Plymouth County Commission member asks treasurer and register to take pay cut

Tamara Race

Plymouth County Treasurer Thomas O’Brien and Plymouth County Register of Deeds John Buckley balked at county commission member John Riordan’s request for a 10 percent salary cut, calling it “grandstanding.”

Cash-strapped county officials are hoping to avoid layoffs this year and next, but Riordan fears they are inevitable.

“I asked them to take a voluntary cut before laying anyone off,” Riordan said. “I think they should lead by example like the Fall River mayor, who took a 10 percent salary cut before announcing layoffs.”

Last year, the commissioners cut their own pay by 20 percent while launching furloughs to balance the budget.

The Plymouth County Advisory Board further slashed commissioners’ salaries for this year by 75 percent, citing falling revenues.

The annual pay for the part-time position went from $28,000 to $7,500.

O’Brien said Riordan’s request is just payback for the hit commissioners took.

“I understand their frustration,” he said. “Their pay was cut, but we’re looking for real long-term revenue solutions.”

All county governments are hurting because of the drop in real estate recording fees, Buckley said.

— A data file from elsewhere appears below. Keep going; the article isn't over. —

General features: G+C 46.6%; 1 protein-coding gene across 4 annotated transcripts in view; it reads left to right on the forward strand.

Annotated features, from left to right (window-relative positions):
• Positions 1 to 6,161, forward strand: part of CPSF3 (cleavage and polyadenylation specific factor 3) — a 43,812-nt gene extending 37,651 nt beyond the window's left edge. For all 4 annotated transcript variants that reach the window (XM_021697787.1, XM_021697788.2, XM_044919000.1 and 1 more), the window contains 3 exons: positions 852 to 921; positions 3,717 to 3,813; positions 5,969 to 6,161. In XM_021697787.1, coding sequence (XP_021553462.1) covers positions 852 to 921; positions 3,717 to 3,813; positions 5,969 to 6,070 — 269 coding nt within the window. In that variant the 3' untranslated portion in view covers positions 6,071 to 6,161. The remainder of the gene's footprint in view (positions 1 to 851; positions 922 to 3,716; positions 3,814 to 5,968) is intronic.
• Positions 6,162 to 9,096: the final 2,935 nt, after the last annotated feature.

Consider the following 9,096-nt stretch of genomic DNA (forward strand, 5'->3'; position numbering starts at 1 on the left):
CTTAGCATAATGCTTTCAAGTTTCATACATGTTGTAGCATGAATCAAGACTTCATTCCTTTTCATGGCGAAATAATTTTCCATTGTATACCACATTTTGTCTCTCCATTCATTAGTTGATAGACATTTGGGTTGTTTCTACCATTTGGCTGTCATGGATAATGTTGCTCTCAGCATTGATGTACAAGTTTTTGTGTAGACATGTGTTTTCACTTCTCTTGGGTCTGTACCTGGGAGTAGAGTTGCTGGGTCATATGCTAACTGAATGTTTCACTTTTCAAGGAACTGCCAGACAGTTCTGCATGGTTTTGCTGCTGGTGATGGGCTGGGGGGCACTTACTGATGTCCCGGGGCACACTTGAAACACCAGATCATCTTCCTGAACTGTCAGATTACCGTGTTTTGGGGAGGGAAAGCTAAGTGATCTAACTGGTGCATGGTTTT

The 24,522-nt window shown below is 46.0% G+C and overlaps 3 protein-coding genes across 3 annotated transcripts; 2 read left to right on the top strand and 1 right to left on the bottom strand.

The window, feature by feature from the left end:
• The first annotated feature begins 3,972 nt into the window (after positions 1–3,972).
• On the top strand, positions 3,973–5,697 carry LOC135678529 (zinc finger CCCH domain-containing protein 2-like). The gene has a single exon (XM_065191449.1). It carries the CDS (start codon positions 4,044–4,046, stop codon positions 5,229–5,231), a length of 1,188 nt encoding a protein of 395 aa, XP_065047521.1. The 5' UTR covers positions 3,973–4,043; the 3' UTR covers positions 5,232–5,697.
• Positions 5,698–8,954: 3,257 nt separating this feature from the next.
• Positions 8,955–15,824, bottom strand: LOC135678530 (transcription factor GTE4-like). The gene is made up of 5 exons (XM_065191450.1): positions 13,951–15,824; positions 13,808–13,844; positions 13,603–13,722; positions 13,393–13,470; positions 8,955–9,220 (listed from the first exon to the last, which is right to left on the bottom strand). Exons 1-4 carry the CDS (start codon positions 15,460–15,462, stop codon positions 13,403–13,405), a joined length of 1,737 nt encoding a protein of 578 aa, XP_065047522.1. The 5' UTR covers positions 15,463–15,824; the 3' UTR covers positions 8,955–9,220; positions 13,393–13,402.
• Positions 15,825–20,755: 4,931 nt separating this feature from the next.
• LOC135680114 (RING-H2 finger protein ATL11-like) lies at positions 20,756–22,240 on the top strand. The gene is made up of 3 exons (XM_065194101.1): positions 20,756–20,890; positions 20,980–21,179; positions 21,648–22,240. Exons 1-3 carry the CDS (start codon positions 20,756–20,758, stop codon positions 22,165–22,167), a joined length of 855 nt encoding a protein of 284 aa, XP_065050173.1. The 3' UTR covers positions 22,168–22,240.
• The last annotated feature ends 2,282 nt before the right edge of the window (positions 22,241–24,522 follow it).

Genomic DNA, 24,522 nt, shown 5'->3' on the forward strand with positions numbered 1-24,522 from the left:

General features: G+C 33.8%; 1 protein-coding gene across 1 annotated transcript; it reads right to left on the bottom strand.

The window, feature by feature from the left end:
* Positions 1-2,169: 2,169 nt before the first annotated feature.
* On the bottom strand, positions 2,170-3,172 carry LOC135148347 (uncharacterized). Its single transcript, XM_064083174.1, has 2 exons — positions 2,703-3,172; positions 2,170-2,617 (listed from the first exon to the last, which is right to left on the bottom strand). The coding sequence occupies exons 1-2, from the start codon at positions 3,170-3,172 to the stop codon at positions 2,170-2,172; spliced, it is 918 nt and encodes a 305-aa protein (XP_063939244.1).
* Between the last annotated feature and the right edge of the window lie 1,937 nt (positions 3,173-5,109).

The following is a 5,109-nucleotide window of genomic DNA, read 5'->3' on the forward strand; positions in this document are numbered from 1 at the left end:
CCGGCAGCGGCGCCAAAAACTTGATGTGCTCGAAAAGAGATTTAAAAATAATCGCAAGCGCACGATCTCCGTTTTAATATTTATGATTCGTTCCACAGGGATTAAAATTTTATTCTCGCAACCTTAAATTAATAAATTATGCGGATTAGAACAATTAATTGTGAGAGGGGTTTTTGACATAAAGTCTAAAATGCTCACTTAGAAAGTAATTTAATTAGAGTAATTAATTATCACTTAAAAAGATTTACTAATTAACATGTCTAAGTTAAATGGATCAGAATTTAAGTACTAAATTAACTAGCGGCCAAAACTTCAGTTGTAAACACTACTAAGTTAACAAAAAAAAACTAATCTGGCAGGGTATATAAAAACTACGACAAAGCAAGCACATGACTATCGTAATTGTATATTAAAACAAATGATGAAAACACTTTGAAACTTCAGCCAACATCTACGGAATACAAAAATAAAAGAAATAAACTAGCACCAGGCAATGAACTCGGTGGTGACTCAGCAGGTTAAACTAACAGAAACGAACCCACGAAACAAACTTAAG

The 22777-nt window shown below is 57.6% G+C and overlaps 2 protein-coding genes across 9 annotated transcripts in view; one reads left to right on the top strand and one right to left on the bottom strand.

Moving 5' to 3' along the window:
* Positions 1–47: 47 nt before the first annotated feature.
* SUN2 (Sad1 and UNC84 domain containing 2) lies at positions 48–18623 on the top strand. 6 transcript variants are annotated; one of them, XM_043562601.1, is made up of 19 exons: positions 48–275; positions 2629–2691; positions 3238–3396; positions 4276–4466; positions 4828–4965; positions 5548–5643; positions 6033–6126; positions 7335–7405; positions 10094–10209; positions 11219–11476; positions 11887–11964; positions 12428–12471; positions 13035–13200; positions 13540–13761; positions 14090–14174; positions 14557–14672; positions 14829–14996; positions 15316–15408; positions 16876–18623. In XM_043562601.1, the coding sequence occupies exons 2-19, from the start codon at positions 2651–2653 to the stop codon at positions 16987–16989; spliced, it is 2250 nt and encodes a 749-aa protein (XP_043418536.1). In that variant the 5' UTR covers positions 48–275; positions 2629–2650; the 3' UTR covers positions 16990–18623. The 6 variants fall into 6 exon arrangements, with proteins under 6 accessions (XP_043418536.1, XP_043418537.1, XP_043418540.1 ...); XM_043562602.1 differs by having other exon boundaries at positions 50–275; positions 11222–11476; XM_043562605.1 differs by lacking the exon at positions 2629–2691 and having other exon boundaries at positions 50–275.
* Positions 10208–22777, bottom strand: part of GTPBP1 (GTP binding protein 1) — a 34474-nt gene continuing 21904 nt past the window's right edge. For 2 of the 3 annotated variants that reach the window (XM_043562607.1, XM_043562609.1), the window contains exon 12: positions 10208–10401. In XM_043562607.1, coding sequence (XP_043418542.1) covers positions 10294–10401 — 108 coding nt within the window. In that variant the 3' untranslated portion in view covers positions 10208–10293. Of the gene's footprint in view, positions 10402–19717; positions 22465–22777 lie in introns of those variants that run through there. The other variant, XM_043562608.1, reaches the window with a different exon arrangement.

Buckley earns $113,000 a year.

“There are 21 registers in the same boat, but I’m the only one being asked to take a pay cut,” he said. “I don’t like to be singled out.”

O’Brien, who makes about $116,000 annually, says his financial advisory committee believes the county can avoid layoffs.

“If commissioners don’t believe our numbers, they should offer a solution,” he said. “We’ve offered them numerous new revenue opportunities and they have not acted on them. Commissioner Riordan is creating controversy without a real solution.”

Riordan doubts the state will pay its $425,000 overdue rent for the former Plymouth courthouse and doubts the county will reap $200,000 from selling sand and gravel, leaving a $625,000 shortfall in this year’s budget.

O’Brien said the state has promised to pay the rent and blames commissioners for dragging their feet on the sand-and-gravel bid process.

Commissioners asked both Buckley and O’Brien to present, at next week’s commission meeting, department budgets reflecting 10 and 15 percent cuts, including cuts in their salaries.

Buckley and O’Brien said they will comply with that request.

Tamara Race may be reached at trace@ledger.com.